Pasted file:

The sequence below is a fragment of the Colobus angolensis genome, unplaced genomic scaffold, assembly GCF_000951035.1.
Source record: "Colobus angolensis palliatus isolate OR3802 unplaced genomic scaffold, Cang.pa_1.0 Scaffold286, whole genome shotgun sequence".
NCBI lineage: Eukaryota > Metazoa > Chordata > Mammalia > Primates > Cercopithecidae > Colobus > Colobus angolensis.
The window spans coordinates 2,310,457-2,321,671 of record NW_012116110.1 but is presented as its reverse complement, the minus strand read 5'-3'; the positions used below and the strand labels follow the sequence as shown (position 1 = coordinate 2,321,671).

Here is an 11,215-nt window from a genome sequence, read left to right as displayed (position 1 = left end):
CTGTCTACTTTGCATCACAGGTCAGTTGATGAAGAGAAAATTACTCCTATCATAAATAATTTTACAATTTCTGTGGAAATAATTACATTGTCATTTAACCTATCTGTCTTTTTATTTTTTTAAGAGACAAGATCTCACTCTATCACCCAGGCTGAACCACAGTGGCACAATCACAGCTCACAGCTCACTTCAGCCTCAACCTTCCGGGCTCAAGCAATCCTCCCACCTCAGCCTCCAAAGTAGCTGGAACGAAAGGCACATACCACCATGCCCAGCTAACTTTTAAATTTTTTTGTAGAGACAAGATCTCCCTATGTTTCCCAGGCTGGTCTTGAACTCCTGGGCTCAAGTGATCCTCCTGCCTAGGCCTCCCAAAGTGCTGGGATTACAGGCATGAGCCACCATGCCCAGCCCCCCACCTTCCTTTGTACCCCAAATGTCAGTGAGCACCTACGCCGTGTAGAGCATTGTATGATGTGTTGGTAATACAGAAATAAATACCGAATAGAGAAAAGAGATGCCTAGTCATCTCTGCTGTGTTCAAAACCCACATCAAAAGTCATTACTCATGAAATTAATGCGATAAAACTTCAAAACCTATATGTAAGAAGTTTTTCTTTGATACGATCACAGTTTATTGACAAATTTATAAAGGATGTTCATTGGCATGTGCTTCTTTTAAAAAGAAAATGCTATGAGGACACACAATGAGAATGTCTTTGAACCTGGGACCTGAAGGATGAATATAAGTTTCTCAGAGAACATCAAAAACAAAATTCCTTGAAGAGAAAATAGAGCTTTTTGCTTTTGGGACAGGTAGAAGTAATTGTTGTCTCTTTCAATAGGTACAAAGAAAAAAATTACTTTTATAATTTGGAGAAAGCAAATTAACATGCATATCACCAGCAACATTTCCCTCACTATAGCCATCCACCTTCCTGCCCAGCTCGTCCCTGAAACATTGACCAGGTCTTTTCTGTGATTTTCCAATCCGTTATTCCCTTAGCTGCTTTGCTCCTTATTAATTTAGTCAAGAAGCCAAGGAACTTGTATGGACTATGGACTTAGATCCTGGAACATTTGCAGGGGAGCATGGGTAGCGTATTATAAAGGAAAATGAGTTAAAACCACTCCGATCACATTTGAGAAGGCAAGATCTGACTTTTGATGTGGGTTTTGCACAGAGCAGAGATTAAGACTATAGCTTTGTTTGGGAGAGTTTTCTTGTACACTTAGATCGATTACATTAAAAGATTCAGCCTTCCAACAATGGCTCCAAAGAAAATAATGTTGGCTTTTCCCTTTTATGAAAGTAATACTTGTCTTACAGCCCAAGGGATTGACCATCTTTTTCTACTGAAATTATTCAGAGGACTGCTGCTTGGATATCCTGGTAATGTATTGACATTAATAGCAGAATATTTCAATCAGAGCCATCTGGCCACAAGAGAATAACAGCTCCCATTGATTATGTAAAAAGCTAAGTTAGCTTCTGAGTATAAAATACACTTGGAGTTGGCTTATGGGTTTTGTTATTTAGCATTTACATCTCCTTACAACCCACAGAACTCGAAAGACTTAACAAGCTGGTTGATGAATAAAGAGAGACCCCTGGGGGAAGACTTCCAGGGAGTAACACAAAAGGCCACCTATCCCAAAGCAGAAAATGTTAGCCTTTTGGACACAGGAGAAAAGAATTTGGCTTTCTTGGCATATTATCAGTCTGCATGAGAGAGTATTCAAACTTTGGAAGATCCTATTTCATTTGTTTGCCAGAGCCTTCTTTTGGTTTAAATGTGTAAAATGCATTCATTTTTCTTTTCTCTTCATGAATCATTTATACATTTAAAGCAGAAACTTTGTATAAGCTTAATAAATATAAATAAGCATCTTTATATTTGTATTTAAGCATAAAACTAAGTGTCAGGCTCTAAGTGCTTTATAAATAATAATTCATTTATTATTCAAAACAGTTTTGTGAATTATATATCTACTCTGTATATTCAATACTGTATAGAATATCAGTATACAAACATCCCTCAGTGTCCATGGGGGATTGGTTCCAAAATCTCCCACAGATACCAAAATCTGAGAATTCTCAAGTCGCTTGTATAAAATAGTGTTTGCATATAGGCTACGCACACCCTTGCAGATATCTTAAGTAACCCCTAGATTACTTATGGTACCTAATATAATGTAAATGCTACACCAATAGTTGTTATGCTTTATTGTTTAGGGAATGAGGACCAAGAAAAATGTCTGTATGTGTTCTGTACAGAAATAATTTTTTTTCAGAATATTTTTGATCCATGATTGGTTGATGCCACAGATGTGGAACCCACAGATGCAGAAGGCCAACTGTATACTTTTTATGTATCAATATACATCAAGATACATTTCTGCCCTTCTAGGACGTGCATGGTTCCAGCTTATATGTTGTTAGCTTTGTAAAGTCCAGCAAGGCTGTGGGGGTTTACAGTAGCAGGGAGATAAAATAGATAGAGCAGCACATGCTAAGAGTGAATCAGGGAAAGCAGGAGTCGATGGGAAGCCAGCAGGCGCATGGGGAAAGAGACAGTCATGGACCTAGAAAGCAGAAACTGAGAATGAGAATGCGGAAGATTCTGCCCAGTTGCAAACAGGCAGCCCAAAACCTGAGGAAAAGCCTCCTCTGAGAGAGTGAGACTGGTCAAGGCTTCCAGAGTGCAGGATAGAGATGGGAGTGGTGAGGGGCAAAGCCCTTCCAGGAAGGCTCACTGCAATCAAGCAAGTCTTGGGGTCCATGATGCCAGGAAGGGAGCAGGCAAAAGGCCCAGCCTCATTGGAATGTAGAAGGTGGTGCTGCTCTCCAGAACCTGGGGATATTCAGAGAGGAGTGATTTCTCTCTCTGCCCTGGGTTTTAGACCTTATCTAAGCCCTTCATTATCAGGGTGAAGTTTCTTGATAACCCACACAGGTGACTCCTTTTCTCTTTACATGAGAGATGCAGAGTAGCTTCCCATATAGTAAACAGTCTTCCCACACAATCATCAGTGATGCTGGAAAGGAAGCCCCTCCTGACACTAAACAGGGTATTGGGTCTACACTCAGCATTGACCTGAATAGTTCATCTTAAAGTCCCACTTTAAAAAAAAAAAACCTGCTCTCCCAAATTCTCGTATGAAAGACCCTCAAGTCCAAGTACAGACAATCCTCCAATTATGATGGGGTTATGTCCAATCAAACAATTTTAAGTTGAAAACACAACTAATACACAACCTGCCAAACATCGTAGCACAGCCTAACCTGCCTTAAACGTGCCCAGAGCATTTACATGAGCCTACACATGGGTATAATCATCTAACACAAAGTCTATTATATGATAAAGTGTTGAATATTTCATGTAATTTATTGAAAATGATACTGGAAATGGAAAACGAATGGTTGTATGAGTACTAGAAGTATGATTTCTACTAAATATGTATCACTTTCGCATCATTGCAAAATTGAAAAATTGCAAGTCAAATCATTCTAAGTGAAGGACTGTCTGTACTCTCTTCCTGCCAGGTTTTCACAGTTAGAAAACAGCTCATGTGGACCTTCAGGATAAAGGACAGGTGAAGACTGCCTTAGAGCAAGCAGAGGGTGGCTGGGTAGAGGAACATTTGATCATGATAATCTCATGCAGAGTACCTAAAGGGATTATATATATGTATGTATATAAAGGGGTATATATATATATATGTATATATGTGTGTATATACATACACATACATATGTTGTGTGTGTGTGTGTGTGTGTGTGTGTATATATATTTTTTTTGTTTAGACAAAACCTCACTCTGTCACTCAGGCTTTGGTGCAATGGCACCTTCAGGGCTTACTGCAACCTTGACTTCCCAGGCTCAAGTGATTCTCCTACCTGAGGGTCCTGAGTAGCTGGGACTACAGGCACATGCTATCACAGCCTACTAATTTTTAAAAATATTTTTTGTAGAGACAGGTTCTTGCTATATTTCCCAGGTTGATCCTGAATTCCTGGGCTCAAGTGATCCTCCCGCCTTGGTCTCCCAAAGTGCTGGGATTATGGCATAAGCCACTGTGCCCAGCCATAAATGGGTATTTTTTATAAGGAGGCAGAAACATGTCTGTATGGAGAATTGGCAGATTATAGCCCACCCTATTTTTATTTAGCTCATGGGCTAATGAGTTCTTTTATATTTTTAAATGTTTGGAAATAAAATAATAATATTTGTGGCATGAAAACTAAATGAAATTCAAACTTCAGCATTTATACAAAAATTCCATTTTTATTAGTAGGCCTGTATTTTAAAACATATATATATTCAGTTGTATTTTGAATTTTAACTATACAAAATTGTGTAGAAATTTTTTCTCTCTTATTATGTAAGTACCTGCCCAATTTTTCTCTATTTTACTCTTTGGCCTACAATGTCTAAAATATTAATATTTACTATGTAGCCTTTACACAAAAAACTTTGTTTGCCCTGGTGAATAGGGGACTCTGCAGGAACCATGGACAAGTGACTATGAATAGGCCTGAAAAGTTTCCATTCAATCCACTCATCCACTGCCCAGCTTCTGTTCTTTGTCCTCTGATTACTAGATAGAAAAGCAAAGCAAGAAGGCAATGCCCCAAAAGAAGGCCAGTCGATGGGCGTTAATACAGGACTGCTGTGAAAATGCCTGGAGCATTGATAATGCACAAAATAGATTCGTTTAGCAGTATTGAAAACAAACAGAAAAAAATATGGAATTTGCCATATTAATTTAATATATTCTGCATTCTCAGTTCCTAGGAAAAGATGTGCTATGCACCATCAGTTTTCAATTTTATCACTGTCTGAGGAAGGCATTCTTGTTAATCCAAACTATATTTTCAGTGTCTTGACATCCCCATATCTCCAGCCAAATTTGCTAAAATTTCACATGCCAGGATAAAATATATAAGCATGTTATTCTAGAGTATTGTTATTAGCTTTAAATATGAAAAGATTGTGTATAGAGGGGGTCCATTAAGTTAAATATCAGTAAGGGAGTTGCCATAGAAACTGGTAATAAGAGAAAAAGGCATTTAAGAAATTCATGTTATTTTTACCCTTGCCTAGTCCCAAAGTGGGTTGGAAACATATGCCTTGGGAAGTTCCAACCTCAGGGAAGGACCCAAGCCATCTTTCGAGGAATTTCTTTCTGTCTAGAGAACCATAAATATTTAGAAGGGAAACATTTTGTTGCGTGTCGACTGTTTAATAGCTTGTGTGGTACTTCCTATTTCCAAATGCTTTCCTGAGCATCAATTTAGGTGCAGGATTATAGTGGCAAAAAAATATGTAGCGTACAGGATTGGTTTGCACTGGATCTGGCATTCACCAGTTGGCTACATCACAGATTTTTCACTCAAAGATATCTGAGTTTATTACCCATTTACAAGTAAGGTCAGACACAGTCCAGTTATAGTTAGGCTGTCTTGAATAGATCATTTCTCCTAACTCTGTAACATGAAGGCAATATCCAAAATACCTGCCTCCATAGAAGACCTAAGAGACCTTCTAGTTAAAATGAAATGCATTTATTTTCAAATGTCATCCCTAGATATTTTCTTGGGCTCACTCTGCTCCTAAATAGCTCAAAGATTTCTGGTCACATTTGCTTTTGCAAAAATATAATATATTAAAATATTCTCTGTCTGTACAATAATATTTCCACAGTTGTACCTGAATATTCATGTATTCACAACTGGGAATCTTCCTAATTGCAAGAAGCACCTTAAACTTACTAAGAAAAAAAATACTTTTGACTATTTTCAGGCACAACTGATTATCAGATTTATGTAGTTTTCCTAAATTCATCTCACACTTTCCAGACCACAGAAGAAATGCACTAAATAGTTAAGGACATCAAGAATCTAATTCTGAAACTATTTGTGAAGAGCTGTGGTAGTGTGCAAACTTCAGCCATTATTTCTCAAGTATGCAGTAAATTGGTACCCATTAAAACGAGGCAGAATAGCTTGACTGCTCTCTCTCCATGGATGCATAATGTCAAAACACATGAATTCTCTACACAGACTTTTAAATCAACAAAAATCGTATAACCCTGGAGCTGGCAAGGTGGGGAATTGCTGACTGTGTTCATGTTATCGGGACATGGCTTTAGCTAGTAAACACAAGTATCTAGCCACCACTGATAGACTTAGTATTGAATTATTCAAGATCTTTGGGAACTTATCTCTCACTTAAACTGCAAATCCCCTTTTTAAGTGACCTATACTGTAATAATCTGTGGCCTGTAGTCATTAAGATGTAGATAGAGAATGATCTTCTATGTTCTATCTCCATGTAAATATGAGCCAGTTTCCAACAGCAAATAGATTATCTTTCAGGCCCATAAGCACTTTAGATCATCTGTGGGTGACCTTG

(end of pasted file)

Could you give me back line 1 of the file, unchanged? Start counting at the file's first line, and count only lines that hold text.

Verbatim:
The sequence below is a fragment of the Colobus angolensis genome, unplaced genomic scaffold, assembly GCF_000951035.1.